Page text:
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High School

Dynamometer for Hand Strength

Submitted by Rich on Mon, 08/13/2018 - 17:41

A PocketLab Voyager Hand Dynamometer

Hand and finger strength is vital in many aspects of life--from sports such as rock climbing to jobs including airline baggage workers.  PocketLab Voyager's tactile sensor can be used to construct a very simple hand dynamometer to measure strength of a person's hands and fingers.  Figure 1 shows a simple dynamometer constructed by the author.  It consists of a 2" x 2" x 4" block of wood to which the PocketLab tactile sensor has been attached using removable double stick poster tape.

Subject

Heel Pressure: Running versus Walking

Submitted by Rich on Fri, 08/10/2018 - 18:28

Heel Pressure

Do you really know how to walk or run?  PocketLab's tactile pressure sensor provides for an opportunity for your students to investigate foot pressure during these activities.  Improper form can ultimately lead to unwanted visits to a podiatrist.  Whenever you take a step, your body places pressure on muscles, joints and tendons in your legs, knees, ankles, feet and toes.   Controlling heel pressure is a key factor to prevent injuries in this regard.

Subject

Hysteresis of a Tactile Sensor

Submitted by Rich on Mon, 07/30/2018 - 15:38

What is hysteresis?

Hysteresis can be defined as a lag time in the response of a system to forces placed on the system.  A common way used in physics classes to observe hysteresis is by loading and then unloading weights from a suspended rubber band, while observing the extension of the rubber band.  Students find that the rubber band does not Obey Hooke's law.  They also observe that amount of stretch of the rubber band is different when unloading than when loading.

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Grade Level

3D Printed Pendulum for Simple Harmonic Motion

Submitted by clifton on Mon, 07/09/2018 - 19:37

This 3D printed model demonstrates the physics of a simple pendulum that consists of a mass, m, hanging from an arm of length, L, and fixed at a pivot point, P. You can move the mass along the length of the arm to change the center of mass of the pendulum. If you displace the pendulum from equilibrium to an initial angle, θ, and release, the motion will be regular and repeat. This is an example of periodic motion also called simple harmonic motion.

Grade Level

Relative Velocity Lab: PocketLab/Ozobot/LEGO

Submitted by Rich on Sat, 06/30/2018 - 19:32

Introduction to Relative Velocity

Airplanes can experience head winds or tail winds that affect their flight time.  Similarly, motorboats on a river experience ground velocities that are dependent on whether they are traveling upstream or downstream.  Both of these phenomena are associated with a physics concept known as relative velocity--the main topic of this lab.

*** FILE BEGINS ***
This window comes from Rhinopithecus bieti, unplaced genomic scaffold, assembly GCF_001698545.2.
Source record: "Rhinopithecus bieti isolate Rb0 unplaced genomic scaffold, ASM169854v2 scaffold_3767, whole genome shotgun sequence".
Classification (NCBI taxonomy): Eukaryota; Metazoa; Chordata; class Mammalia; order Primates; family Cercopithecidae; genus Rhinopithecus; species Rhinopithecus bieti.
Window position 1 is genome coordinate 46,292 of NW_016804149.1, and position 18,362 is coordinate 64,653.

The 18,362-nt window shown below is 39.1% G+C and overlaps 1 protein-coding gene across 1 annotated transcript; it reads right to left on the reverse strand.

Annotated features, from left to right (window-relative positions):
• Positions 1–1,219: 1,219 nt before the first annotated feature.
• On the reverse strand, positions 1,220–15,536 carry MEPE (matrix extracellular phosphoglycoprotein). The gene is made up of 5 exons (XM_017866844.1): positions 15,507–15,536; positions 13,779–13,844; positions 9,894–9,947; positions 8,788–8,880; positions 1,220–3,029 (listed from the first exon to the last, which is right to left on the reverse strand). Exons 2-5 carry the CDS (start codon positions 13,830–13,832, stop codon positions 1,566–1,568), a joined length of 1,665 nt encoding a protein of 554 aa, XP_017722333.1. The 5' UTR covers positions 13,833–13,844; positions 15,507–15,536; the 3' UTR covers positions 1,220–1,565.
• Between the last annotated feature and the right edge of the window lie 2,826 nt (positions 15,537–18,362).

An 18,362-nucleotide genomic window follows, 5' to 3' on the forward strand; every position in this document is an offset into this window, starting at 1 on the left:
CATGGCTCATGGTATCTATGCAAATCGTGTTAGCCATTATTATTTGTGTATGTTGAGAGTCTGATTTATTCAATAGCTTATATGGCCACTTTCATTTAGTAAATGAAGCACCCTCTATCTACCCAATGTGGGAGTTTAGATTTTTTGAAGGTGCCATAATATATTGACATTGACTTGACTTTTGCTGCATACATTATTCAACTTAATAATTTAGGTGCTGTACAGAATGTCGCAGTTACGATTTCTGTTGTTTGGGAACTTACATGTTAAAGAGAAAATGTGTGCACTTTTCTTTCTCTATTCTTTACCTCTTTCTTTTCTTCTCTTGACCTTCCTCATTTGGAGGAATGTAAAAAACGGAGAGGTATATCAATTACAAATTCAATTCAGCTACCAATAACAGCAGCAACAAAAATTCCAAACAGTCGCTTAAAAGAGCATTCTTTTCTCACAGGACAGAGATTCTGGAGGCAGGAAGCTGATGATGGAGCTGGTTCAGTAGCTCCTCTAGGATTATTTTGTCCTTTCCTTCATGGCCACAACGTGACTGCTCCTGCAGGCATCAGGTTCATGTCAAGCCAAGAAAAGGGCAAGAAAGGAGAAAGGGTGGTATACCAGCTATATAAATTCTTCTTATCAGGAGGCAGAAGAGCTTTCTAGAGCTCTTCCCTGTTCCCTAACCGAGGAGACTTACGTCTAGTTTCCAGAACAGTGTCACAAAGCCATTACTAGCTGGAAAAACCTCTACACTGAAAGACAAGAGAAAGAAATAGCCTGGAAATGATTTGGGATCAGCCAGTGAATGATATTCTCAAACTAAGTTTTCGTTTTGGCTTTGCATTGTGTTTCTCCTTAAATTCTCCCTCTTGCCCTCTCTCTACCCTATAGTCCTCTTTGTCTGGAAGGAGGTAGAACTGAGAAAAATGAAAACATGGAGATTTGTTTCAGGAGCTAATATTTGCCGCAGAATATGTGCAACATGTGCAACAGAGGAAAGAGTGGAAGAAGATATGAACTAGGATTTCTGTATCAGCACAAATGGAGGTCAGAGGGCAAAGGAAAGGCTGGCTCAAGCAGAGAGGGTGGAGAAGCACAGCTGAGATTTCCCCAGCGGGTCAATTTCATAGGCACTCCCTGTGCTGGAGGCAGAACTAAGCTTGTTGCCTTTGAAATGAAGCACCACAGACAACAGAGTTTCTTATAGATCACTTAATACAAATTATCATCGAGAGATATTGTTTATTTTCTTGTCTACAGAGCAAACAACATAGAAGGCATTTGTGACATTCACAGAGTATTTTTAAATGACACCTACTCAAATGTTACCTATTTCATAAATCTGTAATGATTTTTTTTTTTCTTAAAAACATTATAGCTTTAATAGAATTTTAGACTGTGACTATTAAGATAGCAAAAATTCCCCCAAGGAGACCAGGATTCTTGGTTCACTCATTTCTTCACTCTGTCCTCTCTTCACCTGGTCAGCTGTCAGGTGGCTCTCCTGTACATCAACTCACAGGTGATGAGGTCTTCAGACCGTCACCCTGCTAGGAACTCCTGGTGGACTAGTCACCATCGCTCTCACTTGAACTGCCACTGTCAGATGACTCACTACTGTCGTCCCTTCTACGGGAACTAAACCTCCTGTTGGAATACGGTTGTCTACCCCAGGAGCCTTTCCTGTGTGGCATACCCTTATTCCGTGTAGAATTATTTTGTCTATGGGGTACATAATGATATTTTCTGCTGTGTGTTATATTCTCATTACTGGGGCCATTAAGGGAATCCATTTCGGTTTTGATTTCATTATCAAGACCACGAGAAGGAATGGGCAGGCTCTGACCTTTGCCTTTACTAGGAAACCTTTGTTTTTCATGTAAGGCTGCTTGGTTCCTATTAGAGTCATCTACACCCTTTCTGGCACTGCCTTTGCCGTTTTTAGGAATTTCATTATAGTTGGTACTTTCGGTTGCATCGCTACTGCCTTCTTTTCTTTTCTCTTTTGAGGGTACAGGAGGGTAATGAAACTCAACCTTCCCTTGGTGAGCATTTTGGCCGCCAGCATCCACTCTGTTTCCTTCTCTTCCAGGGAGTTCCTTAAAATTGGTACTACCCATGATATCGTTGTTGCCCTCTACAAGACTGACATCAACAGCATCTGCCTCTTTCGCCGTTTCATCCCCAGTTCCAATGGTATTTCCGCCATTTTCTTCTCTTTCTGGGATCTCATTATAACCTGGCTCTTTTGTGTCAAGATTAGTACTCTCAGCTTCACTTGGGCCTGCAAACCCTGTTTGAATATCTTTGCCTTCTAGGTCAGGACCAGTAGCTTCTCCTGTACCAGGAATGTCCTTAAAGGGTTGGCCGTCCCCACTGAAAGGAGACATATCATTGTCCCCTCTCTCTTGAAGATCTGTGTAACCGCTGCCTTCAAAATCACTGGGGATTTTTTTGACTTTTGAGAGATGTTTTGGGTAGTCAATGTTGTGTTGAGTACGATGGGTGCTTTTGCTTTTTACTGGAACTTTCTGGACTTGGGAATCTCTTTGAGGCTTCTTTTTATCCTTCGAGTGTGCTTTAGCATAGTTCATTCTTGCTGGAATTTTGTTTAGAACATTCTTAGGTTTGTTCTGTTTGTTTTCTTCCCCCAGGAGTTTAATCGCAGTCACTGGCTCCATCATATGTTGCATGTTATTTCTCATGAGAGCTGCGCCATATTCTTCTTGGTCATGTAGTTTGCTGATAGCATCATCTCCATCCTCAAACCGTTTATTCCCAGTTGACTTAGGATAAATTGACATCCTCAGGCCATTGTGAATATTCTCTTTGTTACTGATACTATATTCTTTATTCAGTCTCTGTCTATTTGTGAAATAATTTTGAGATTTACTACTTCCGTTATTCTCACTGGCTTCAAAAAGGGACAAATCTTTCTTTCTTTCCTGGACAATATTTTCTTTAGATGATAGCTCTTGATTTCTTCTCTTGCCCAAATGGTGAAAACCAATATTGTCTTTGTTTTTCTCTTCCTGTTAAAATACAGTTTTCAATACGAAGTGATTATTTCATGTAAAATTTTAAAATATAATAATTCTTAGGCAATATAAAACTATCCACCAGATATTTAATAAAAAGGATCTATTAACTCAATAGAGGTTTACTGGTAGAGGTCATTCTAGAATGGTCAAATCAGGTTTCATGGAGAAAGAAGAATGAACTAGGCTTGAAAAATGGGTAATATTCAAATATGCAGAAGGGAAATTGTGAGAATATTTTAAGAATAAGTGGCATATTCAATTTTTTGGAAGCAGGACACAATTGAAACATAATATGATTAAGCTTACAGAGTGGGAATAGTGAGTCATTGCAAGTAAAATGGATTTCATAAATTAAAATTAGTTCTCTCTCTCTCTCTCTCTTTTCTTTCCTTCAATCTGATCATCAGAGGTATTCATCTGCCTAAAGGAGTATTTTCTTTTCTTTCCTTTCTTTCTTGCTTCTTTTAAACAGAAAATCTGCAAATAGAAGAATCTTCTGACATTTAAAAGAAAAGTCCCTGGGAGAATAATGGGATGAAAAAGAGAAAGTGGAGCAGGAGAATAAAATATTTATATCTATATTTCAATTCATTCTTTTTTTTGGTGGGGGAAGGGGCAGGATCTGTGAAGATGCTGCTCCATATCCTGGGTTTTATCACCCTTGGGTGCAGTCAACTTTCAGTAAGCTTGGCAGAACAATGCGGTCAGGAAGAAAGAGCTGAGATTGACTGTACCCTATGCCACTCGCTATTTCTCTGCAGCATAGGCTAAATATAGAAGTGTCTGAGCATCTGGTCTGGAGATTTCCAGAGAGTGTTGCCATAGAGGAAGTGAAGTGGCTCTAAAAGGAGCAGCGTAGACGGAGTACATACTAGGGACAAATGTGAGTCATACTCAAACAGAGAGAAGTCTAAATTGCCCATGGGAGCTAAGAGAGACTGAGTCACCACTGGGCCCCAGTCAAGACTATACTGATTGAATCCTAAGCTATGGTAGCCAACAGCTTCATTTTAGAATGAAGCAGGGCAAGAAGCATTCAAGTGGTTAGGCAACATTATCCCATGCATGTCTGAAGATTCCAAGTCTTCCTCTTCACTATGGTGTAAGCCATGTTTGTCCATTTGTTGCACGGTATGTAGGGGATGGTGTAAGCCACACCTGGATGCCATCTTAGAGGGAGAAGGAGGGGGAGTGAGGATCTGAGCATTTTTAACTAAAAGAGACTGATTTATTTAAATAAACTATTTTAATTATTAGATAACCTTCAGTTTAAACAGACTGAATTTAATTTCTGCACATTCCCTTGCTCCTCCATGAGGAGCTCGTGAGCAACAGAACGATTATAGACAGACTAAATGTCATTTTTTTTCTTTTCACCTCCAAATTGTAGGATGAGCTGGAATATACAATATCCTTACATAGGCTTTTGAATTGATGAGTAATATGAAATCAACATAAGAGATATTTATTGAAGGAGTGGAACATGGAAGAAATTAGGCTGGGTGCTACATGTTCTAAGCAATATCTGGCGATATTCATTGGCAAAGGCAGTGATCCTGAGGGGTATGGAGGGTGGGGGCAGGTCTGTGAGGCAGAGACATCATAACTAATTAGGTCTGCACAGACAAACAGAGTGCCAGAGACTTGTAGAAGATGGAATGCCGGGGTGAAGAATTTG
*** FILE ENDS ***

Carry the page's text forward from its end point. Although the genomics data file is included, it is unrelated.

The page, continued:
Grade Level

PocketLab/Phyphox Damped Lissajous Figures

Submitted by Rich on Mon, 06/11/2018 - 20:33

Lissajous Introduction

Lissajous patterns have fascinated physics students for decades.  They are commonly observed on oscilloscopes by applying simple harmonic functions with different frequencies to the vertical and horizontal inputs.  Three examples are shown in Figure 1.  From left to right, the frequency ratios are 1:2, 2:3, and 3:4.  These Lissajous patterns were created by use of the parametric equation section of The Grapher software written by the author of this lesson.  You are welcome to use this softwa

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Grade Level

PocketLab/Phyphox Tracer Lab

Submitted by Rich on Thu, 06/07/2018 - 18:08

Introduction to this Lab

This is a quick and fun lab for makers!  In this lab, a pair of PocketLabs and Phyphox software are used to make a tracer.  As shown in Figure 1, the pair of PocketLab Voyagers are mounted to a small movable rectangular piece of plastic, perpendicular to one another and parallel to two edges of the plastic.  A small black circle is taped to the plastic to serve as the point for following the item to be traced.  In our example, a five-pointed star is traced.  One of the Voyagers is labeled X, and it

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Science Lab: Helmholtz Coils Magnetic Field

Submitted by Rich on Sat, 05/19/2018 - 18:43

Helmholtz Coils

These coils come in pairs with the same number of turns of wire on each of the two coils. In "true Helmholtz" configuration: (1) the coils are wired in series with identical currents in the same direction in each coil, and (2) the coils are placed a distance apart that is equal to the radius of each coil. When in this configuration, they produce a very uniform magnetic field that is directed along their common central axis.

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Grade Level

The Magnetic Field Around a Long Current Carrying Wire

Submitted by Rich on Mon, 05/14/2018 - 15:36

Magnetic Fields from Electric Currents

One of the classes of problems dealing with magnetic fields concerns the production of a magnetic field by a current-carrying conductor or by moving charges.  It was Oersted who discovered back in the early 1800's that currents produce magnetic effects. The quantitative relationship between the magnetic field strength and the current was later embodied in Ampere's Law, an extension of which made by Maxwell is one of the four basic equations of electromagnetism.

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Grade Level